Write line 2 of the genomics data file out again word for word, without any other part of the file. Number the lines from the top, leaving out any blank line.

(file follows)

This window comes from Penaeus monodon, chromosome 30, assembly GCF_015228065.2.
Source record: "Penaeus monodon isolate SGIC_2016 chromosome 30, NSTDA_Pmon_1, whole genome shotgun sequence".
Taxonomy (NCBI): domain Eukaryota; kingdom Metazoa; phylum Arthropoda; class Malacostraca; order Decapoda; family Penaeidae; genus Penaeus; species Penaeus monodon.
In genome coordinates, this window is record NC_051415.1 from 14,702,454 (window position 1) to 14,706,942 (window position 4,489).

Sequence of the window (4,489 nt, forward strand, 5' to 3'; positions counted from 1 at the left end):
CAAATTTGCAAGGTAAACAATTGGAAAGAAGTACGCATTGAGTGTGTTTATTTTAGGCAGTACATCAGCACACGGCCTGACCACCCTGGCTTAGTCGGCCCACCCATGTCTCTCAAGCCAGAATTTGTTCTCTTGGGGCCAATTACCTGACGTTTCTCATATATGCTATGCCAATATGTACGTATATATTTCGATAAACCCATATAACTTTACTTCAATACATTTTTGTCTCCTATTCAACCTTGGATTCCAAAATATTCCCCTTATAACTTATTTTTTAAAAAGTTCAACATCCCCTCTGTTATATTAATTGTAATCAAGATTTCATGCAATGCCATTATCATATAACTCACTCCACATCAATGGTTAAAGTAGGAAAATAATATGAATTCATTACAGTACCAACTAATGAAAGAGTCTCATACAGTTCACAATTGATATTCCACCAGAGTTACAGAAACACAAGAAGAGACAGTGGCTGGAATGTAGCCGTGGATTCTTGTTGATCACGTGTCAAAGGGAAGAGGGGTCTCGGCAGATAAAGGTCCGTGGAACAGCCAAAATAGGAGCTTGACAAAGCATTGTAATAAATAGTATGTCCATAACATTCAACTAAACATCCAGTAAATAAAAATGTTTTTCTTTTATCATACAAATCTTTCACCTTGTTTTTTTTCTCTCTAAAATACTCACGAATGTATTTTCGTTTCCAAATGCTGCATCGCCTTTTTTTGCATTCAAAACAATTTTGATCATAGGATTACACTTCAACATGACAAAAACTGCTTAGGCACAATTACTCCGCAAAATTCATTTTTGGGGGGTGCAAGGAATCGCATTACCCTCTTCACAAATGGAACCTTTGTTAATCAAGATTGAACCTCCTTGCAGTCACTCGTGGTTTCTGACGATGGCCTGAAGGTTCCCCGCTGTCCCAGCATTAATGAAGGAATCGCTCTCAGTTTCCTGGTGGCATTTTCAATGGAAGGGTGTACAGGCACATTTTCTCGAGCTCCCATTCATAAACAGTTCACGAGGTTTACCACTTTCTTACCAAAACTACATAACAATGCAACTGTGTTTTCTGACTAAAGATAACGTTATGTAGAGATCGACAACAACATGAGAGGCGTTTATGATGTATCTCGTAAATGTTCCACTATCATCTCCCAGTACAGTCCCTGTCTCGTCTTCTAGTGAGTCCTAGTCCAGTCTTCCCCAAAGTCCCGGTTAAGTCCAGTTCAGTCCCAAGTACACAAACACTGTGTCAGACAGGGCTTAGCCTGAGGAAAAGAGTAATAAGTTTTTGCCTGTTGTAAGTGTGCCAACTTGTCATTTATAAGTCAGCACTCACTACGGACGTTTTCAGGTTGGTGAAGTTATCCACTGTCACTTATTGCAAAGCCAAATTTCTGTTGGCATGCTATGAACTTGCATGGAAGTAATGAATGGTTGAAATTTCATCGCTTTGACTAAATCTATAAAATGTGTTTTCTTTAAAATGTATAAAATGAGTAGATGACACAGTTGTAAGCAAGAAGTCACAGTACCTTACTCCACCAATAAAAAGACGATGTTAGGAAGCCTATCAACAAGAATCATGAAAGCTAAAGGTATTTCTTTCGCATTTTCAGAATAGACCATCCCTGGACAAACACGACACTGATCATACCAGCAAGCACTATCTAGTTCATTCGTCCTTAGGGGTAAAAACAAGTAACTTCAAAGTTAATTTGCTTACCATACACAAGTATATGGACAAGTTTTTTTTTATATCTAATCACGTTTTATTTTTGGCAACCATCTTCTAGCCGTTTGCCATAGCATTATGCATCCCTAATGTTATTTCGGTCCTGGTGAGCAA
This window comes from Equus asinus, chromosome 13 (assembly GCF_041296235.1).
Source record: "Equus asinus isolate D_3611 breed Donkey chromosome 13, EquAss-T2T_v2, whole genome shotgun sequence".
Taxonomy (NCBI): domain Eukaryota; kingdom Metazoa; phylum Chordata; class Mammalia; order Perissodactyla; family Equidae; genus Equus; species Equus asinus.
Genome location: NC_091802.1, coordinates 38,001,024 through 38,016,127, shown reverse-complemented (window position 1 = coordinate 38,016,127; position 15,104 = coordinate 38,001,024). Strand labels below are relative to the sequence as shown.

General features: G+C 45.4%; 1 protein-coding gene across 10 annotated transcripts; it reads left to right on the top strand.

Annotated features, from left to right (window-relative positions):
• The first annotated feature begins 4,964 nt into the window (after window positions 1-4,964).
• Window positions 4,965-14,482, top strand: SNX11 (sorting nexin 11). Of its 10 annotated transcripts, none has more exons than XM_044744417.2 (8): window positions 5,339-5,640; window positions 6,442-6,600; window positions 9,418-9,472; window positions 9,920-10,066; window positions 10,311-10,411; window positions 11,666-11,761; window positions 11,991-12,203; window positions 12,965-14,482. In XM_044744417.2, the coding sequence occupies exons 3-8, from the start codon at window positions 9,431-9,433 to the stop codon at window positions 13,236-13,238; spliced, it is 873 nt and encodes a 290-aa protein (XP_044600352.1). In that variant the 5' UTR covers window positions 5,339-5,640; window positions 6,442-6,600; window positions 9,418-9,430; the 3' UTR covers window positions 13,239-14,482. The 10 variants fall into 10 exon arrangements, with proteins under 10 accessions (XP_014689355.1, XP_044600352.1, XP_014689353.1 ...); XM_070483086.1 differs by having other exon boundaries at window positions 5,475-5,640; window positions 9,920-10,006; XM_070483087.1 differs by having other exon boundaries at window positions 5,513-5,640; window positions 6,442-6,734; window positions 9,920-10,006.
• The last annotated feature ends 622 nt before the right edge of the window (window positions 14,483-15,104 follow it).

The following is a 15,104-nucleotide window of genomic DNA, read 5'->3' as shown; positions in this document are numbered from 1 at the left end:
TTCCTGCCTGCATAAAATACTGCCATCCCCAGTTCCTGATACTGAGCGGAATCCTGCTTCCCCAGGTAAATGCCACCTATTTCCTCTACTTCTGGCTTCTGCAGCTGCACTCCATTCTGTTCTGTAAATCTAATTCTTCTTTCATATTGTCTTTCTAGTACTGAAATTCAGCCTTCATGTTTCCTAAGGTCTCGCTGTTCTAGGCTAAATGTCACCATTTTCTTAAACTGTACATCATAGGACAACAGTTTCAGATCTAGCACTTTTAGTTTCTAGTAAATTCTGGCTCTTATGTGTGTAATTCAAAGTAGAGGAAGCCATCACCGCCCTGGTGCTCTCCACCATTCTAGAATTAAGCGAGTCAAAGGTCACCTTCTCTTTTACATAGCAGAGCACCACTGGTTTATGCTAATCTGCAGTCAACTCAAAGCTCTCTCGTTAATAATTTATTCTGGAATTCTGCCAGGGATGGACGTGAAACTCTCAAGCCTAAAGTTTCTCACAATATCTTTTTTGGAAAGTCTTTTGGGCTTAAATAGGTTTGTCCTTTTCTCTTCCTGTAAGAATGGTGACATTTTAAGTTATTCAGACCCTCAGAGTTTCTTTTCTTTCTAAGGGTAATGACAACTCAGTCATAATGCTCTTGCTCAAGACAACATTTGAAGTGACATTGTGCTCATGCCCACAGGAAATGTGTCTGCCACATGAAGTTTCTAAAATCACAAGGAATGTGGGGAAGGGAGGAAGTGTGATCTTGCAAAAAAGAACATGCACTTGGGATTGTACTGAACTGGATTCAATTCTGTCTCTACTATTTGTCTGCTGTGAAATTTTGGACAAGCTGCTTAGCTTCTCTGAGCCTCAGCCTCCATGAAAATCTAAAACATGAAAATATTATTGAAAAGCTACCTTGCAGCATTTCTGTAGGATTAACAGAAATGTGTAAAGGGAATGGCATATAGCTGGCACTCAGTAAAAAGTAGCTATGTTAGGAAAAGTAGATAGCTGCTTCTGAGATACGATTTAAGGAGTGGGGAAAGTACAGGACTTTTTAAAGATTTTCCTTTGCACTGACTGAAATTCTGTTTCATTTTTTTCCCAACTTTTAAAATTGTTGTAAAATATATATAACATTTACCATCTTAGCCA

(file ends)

Source record: "Penaeus monodon isolate SGIC_2016 chromosome 30, NSTDA_Pmon_1, whole genome shotgun sequence".